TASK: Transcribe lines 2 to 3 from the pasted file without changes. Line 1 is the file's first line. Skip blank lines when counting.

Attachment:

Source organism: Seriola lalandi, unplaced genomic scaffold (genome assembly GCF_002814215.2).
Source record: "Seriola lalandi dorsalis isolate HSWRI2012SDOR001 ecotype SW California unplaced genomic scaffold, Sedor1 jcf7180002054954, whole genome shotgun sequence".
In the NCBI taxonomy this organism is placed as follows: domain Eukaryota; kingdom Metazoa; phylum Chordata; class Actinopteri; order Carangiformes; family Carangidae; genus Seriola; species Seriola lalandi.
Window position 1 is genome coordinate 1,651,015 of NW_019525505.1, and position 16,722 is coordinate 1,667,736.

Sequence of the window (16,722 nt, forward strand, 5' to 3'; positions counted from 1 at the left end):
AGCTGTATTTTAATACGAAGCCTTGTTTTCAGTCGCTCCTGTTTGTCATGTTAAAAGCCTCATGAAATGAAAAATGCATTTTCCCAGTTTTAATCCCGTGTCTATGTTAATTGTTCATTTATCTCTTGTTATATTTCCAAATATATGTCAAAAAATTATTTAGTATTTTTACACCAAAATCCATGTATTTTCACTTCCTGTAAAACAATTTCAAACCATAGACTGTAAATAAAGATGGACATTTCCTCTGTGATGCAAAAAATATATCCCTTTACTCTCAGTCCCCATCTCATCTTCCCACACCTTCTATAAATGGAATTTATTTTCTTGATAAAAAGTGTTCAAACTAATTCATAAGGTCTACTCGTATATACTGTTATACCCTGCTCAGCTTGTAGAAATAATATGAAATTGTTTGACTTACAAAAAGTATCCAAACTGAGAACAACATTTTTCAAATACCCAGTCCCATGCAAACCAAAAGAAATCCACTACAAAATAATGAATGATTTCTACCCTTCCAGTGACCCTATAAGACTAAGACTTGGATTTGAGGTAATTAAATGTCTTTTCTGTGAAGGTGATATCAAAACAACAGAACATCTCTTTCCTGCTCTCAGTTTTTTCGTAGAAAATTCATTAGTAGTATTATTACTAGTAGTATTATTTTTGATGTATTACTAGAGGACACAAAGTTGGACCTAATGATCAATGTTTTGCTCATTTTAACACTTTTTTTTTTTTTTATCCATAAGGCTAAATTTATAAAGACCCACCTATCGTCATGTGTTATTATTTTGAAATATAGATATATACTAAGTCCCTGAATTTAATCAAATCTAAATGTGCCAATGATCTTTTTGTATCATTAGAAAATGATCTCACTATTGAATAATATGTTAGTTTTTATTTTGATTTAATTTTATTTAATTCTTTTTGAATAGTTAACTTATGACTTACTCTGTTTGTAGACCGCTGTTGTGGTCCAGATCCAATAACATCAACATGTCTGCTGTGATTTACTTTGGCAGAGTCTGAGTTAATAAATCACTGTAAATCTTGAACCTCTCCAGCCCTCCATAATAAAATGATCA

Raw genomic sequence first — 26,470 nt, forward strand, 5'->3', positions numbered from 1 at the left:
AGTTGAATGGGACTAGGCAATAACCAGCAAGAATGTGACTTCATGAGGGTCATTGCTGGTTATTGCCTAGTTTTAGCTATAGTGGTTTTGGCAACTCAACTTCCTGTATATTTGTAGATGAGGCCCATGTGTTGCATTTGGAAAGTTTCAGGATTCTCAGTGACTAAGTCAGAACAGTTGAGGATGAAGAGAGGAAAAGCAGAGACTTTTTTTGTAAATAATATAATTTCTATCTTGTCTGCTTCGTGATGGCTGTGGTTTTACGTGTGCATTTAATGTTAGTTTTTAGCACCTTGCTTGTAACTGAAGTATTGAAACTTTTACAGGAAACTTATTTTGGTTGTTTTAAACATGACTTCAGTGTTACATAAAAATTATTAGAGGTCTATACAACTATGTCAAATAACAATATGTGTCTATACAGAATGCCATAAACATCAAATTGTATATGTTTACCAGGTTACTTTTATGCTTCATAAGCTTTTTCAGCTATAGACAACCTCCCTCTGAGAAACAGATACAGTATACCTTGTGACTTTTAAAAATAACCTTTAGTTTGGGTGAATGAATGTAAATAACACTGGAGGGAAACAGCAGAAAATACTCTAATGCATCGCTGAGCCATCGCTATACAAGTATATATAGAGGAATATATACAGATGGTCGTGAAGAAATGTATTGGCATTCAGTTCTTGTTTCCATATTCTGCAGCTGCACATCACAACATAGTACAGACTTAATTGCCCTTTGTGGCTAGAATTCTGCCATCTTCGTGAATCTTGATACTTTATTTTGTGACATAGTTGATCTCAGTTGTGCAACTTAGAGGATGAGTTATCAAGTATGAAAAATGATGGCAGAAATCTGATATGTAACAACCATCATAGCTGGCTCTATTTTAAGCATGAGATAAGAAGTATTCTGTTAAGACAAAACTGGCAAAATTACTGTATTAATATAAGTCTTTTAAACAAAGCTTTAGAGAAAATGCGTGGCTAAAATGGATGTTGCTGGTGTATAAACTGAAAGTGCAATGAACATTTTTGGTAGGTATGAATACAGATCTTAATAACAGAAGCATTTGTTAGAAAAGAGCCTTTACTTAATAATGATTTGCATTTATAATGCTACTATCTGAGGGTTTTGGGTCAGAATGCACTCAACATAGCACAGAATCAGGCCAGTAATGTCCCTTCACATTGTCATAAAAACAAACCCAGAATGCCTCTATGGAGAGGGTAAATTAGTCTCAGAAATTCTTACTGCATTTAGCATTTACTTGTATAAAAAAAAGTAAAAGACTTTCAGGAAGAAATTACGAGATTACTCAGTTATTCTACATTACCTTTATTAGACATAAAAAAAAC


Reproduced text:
Source record: "Seriola lalandi dorsalis isolate HSWRI2012SDOR001 ecotype SW California unplaced genomic scaffold, Sedor1 jcf7180002054954, whole genome shotgun sequence".
In the NCBI taxonomy this organism is placed as follows: domain Eukaryota; kingdom Metazoa; phylum Chordata; class Actinopteri; order Carangiformes; family Carangidae; genus Seriola; species Seriola lalandi.